Citing 'new agenda for humanity,' UN deputy chief urges bold action on humanitarian funding

Near the town of Gevgelija, former Yugoslav Republic of Macedonia, a young Syrian girl holds the hand of an adult waiting to board a train to the Serbian border. Photo: UNICEF/Tomislav Georgiev

3 February 2016 – Maintaining the United Nations momentum towards the first-ever World Humanitarian Summit – set for 23 and 24 May in Istanbul, Turkey – Deputy Secretary General Jan Eliasson today urged bold action to alleviate the suffering of 125 million people who depend on the international community to survive.

"We now need a mobilization to live up to the humanitarian imperative and to help the millions of men, women and children in desperate need around the world," he told a briefing on the report of the High-Level Panel on Humanitarian Financing, which is entitled Too Important to Fail – Addressing the Humanitarian Financing Gap.

Since the report was commissioned, "the conditions on the ground have become even more dire," said Mr. Eliasson, adding that this has in turn made the convening in May of the first-ever World Humanitarian Summit that much more important.

In Central America, Africa, Asia and the Pacific, millions of people are food insecure, often caused by drought, sometimes related to the effects of El Niño. Millions more are at risk of more extreme weather events, he said.

"Apart from these natural disasters, the world is trying to with a number of atrocious man-made catastrophes. The suffering is enormous and international humanitarian law is being disregarded to a shocking degree," Mr. Eliasson.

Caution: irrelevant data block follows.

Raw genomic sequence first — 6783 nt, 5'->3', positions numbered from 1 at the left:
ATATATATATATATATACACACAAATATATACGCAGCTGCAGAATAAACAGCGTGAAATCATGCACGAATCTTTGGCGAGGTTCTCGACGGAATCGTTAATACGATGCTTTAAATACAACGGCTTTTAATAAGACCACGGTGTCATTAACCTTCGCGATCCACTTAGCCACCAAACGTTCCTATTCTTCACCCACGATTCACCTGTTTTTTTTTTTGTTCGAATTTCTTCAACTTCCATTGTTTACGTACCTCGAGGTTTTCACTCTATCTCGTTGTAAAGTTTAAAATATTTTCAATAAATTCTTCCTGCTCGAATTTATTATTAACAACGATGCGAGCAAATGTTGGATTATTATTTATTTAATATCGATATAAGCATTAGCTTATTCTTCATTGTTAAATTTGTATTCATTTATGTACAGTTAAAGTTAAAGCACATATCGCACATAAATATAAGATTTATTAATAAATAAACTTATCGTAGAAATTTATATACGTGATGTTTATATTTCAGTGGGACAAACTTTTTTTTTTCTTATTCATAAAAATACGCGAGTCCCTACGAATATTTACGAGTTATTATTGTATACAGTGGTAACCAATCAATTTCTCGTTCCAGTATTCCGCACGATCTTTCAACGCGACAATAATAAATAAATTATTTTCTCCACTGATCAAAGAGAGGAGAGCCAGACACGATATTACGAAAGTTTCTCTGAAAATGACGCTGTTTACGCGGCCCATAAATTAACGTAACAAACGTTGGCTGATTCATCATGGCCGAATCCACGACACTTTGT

Indeed, the conflict in Syria has generated the worst contemporary humanitarian crisis, Mr. Eliasson continued, noting that in recent weeks, the world had been shocked by the images of the suffering endured during the siege of Madaya. “Tragically, there are hundreds of Madayas throughout the country. Humanitarian conditions in besieged and hard-to-reach areas are insufferable and with time without relief, getting even worse," he said.

"The resulting tensions in neighbouring countries are enormous," he continued. "Refugee flows are spectacular and shocking. The social and political consequences may become uncontrollable," he said, and these events and conditions are an affront to our common humanity and the fundamental principles of international humanitarian law."

In this context, he stressed the importance of international humanitarian conference on Syria to be co-chaired tomorrow in London, by the Secretary-General, Ban Ki-moon, the United Kingdom, Germany, Kuwait and Norway.

"We have seen the power of global solidarity with the recent adoption of the Sustainable Development Goals. We must fulfill our promise to leave no one behind, acting boldly in for the 125 million people who now depend on the international community for their survival, "he said.

Mr. Eliasson went on to say that the World Humanitarian Summit will be the international community's opportunity to unite in the name of common humanity – and to take a stand against the horrific levels of suffering and misery that we witness in the world today.

“We must now stand in solidarity with the most vulnerable people of the world – and we must be committed to represent their interests at the Summit in Istanbul in May,” he said.

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